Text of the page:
Real-time monitor tracks the growing use of network filters for censorship
The team says their framework can scalably and semi-automatically monitor the use of filtering technologies for censorship at global scale.
Researchers at the University of Michigan have discovered the widespread use of popular, commercial network filtering technologies for purposes of censorship in as many as 103 countries around the world. With a framework they call FilterMap, the researchers took advantage of several tools designed to detect censorship in real time to call attention to the proliferation of this technology for these unintended purposes.
Led by Prof. Roya Ensafi, the team says their framework can scalably and semi-automatically monitor the use of filtering technologies for censorship at global scale. They identified the use of 90 such filters, and are now able to continuously monitor their use. The study identified this type of censorship in 36 of the 48 countries identified by the Freedom House “Freedom on the Net” report as “Not Free” or “Partly Free.”
Typically these types of network filters, including products from such well-known commercial manufacturers as Palo Alto Networks and Cisco, enable particular workplace or academic networks to restrict access to content determined to be unsafe or inappropriate. Their application for purposes of general internet censorship qualifies the systems as a type of “dual-use technology.”
“Filters are increasingly being used by network operators to control their users’ communication,” Ram Sundara Raman, a CSE PhD student on the project, writes in a blog post, “most notably for censorship and surveillance.”
It was this behavior that the team set out to identify and track. The work was motivated by previous instances of censorship monitors prompting changed behavior from companies selling filter products, according to Sundara Raman. He cites the successful case of the University of Toronto’s Citizen Lab leading an investigation that changed the filtering behaviors of Canadian vendor Netsweeper.
Now, Sundara Raman and his colleagues are hoping to drive similar results by making the identification of filter use both easier and more automated. Until now, he writes, measuring the deployment of filters has required manually identifying a unique signature for a particular filter product, which in turn requires both physical access to a sample product and the assistance of on-the-ground collaborators in pertinent countries. Researchers would then have to perform network scans using that signature meaning a sustainable system would need to be in place to allow monitoring to continue.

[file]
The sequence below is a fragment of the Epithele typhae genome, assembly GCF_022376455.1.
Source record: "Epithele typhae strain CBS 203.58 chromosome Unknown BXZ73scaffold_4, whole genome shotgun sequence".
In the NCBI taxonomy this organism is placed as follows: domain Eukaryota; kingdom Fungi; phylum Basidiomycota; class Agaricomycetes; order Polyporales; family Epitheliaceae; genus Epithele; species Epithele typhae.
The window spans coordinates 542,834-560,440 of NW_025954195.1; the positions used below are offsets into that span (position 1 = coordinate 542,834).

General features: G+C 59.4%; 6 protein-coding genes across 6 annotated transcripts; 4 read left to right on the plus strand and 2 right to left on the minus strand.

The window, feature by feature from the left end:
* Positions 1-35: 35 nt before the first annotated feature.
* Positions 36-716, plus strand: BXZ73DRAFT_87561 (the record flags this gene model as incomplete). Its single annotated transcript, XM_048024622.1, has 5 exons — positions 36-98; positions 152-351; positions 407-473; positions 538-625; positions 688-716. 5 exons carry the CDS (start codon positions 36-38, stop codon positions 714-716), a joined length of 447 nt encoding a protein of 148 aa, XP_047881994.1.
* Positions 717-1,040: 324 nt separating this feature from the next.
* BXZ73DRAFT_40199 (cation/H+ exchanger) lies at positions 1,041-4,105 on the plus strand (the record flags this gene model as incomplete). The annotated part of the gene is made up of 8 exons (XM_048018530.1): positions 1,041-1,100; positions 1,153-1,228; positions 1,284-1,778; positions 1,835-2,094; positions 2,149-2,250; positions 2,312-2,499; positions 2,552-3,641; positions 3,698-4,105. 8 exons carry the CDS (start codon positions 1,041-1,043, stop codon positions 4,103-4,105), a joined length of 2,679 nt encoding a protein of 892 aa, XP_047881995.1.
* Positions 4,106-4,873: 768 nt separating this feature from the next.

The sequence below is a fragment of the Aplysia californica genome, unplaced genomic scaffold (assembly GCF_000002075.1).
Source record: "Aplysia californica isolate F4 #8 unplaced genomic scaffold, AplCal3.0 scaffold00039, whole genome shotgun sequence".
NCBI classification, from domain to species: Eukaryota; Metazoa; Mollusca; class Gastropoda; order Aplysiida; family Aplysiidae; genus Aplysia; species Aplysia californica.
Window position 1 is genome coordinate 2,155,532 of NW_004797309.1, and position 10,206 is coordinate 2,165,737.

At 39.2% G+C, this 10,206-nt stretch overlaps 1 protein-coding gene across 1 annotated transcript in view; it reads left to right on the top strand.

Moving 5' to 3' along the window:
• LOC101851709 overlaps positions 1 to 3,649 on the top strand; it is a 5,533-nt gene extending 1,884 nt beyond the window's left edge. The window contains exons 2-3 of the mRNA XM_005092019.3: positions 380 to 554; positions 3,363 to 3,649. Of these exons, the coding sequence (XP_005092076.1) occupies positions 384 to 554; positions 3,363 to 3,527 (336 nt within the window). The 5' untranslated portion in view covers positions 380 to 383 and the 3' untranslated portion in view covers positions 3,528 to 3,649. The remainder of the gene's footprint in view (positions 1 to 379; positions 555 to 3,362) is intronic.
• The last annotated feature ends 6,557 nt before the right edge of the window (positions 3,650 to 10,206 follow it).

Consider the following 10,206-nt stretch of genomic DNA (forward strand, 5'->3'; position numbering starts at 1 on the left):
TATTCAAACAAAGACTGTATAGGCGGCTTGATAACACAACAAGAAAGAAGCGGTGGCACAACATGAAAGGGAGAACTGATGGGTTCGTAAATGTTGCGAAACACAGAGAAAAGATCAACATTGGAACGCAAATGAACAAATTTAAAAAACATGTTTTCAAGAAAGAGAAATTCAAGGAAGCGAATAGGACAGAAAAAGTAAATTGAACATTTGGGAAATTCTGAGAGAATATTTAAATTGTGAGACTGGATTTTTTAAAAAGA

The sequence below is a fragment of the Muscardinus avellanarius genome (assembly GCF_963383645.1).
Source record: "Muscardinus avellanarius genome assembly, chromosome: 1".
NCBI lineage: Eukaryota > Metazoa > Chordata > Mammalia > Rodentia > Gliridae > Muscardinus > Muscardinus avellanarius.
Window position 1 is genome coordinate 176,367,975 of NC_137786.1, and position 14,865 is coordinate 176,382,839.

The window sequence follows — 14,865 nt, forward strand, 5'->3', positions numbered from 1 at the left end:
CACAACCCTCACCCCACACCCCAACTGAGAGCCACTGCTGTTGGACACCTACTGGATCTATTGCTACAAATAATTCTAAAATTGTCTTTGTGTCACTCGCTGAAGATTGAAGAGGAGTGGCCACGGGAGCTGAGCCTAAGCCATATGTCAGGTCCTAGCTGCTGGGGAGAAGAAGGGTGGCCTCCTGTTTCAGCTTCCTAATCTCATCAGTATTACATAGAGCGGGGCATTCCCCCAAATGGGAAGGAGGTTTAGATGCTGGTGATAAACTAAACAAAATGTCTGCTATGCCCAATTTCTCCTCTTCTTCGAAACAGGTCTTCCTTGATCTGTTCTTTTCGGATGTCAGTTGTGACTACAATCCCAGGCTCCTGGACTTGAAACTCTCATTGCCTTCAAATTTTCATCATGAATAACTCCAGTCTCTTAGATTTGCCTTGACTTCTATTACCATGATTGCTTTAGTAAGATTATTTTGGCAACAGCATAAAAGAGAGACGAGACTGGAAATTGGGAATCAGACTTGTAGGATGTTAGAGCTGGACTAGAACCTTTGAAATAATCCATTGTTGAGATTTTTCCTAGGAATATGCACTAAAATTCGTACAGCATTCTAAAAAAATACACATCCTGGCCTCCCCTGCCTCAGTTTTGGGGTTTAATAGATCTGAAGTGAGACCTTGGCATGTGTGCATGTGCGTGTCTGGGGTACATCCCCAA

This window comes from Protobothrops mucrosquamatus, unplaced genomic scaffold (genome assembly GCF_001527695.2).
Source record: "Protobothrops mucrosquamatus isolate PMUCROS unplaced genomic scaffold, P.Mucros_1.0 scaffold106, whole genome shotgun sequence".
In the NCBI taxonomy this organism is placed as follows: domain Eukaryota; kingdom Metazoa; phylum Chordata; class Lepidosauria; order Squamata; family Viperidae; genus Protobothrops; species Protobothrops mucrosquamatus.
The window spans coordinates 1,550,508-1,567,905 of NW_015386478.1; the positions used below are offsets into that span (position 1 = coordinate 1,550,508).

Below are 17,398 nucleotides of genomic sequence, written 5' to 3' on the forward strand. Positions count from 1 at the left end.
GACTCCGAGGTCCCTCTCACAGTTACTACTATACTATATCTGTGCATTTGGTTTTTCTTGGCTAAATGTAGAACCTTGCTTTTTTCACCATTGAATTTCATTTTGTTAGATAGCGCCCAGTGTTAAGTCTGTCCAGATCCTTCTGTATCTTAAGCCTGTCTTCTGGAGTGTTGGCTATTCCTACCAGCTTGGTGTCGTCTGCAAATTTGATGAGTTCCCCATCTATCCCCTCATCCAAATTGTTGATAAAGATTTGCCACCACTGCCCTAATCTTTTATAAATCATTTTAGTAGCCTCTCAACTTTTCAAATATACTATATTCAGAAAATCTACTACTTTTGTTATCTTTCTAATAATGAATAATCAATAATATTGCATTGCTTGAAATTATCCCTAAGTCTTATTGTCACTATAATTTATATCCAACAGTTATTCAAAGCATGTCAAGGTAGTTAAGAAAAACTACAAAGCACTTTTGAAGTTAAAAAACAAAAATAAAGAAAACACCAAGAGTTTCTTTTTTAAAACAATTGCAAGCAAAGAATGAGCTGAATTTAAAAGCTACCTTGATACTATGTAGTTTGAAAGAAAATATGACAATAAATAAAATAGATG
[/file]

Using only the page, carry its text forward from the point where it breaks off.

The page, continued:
“The censorship measurement community has only identified a handful of filters over the years.”
But with FilterMap, the team has already identified the use of 90 filters. And on top of that, while 70 were detected in a large-scale measurement in October 2018, the remaining 20 were added over the course of 3 months of longitudinal measurements. The latter detections indicate that the system is able to monitor filter-based censorship continuously.
The system makes use of data compiled by the group’s previously released global censorship monitor, Censored Planet, and the Open Observatory of Network Interference (OONI). With these datasets, they collected clusters of blockpages that all shared certain unique identifiers. It was these identifiers, or signatures, that linked blocking activity to the use of a particular network filter.
Of the 90 signatures identified by the researchers, 15 were tied to commercialized vendors, mostly headquartered in the United States. The remaining were products of particular actors, such as governments, ISPs, or organizations.
“These filters are located in many locations in 103 countries,” Sundara Raman writes, “revealing the diverse and widespread use of content filtering technologies. We observed blockpages in 14 languages.”
The blocked content typically cited a legal concern, with pornography and gambling websites making up those most commonly blocked by these filters. Others included websites featuring provocative attire and anonymization tools.
In light of these discoveries, the team hopes filter developers will take steps to address these secondary uses of their products.
“The inability to monitor the proliferation of filters more broadly withholds researchers, regulators, and citizens from efficiently discovering and responding to the misuse of these ‘dual-use technologies,’” Sundara Raman writes. “Our continued publication of FilterMap data will help the international community track the scope, scale and evolution of content-based censorship.”
The researchers present their findings in the paper “Measuring the Deployment of Network Censorship Filters at Global Scale” at the 2020 Network and Distributed System Security Symposium (NDSS).